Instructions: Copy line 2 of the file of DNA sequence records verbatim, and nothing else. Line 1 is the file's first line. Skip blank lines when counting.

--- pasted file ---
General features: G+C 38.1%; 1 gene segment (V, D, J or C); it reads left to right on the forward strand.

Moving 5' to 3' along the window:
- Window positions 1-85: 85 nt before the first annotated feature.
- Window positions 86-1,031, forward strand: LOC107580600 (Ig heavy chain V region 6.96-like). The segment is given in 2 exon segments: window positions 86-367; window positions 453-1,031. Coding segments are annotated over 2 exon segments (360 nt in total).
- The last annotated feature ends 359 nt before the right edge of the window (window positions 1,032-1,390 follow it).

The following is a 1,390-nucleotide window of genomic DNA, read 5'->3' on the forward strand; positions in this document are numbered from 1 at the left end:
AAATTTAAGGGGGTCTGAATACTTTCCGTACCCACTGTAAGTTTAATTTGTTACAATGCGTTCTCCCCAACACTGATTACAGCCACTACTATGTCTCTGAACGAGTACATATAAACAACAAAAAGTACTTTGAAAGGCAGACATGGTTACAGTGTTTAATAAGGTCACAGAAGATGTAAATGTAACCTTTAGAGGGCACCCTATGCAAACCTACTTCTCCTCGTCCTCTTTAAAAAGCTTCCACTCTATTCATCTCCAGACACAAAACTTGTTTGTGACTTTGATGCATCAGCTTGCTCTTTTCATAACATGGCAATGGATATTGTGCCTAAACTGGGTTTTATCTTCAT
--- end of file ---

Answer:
Moving 5' to 3' along the window: